IN THE GOOD OLD DAYS.
In the good old days, in the spacious days, when the Christmas feast began,
There was good clean air between house and house, good faith between man and man;
To the lonely houses the men came home, and the doors were strong and stout
To shut the man and his friend-folk in, and to shut the foemen out.
* * * * *
Now the snow is trampled by million feet; the world is lighted and loud,
And Christmas comes to a hurried host of neighborless men in a crowd;
And round are the mince pies sold in the shops, and the holly and yew tree bough;
And the beef and the beer and the Christmas cheer are brought by the tradesfolk now.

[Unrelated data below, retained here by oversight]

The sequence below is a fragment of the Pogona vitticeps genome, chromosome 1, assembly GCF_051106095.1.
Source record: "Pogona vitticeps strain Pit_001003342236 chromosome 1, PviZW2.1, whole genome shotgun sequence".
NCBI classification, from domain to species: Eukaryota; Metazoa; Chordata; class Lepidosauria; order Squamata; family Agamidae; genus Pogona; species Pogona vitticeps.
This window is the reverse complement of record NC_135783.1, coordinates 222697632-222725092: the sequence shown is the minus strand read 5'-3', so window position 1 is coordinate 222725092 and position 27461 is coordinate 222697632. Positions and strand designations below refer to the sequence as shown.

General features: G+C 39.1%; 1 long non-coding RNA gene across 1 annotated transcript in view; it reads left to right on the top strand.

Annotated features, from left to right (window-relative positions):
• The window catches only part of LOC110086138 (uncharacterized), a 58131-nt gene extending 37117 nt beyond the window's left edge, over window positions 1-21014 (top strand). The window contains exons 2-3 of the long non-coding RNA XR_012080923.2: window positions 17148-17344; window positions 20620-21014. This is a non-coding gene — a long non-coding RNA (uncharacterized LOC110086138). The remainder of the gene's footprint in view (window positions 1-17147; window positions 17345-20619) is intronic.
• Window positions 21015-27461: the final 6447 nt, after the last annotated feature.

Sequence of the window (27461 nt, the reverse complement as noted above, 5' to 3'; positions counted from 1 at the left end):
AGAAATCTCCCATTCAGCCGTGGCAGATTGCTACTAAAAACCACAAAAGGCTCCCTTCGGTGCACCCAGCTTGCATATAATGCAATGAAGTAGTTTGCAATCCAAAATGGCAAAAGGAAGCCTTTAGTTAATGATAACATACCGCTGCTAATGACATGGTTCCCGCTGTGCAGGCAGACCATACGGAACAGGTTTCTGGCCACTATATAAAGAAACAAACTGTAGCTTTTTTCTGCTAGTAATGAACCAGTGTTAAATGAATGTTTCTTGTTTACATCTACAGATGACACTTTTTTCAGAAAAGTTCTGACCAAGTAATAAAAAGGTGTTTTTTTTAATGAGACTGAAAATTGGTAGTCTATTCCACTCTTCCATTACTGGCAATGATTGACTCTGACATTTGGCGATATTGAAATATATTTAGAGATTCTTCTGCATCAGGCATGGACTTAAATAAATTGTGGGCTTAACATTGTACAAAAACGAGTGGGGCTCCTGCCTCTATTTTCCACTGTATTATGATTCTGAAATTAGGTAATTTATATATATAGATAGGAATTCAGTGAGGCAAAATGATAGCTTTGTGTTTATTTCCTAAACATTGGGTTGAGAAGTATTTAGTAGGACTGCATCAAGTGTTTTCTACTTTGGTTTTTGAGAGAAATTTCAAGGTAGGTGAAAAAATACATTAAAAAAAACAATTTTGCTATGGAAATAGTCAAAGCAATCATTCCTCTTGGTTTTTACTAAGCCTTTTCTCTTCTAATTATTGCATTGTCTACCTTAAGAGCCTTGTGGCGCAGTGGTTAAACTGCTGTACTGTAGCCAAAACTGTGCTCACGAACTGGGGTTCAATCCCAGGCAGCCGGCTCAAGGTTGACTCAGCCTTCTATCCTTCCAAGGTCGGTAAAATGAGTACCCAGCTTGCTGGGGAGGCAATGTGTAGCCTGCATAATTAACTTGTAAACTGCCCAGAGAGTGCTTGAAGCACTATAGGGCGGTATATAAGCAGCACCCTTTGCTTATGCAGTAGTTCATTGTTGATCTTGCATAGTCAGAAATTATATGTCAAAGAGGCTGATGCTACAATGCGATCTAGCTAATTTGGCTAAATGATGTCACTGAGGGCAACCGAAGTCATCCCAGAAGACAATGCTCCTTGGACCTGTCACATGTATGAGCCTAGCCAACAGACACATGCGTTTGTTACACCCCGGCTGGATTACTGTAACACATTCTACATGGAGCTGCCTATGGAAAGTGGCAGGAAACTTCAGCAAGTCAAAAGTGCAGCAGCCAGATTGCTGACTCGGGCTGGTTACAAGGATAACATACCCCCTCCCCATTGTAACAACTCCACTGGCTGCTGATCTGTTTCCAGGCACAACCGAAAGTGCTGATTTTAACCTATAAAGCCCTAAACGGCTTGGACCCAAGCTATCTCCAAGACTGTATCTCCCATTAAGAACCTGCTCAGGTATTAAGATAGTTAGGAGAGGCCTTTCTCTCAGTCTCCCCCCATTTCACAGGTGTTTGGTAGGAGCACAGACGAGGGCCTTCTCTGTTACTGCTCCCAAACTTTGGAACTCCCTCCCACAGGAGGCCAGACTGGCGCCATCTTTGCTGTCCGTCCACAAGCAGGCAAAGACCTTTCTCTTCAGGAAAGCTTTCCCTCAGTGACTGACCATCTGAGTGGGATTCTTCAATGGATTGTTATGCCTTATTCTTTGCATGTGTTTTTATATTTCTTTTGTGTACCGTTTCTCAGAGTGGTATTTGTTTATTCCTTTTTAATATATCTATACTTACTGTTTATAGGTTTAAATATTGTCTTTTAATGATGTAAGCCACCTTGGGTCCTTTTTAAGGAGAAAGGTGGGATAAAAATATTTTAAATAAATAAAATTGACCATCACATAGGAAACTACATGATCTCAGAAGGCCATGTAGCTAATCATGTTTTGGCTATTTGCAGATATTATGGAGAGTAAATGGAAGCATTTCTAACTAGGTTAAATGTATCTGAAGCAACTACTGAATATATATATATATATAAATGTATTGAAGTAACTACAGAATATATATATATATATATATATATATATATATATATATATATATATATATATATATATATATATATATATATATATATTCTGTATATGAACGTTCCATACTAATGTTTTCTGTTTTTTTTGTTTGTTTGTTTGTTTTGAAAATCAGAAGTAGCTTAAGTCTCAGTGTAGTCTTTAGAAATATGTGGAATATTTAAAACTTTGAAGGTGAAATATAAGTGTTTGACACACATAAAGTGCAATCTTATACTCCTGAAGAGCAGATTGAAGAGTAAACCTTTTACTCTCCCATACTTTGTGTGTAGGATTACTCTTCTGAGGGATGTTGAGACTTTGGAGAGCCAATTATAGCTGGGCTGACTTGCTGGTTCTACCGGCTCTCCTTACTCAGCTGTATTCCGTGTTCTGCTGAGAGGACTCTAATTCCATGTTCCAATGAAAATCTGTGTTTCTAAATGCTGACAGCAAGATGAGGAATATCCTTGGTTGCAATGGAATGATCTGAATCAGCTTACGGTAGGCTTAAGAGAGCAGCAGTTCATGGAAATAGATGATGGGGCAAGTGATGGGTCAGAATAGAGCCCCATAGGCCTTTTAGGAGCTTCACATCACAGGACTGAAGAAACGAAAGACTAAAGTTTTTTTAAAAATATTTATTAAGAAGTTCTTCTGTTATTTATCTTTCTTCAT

The wind no more between the house and house blows free and freezing and sweet;
The houses are numbered all in a row and squeezed in a narrow street;
We know not the breed of our Christmas beef, nor the brew of our Christmas beer.
Yet we sit round our table and call our toast, though it come but once a year.
— E. Nesbit in December Pall Mall Magazine.
The Daily Northwestern (Oshkosh, Wisconsin) Dec 3, 1898
The Daily Review (Decatur, Illinois) Dec 24, 1892
The Daily Northwestern (Oshkosh, Wisconsin) Dec 23, 1925
Appleton Post Crescent (Appleton, Wisconsin) Dec 6, 1921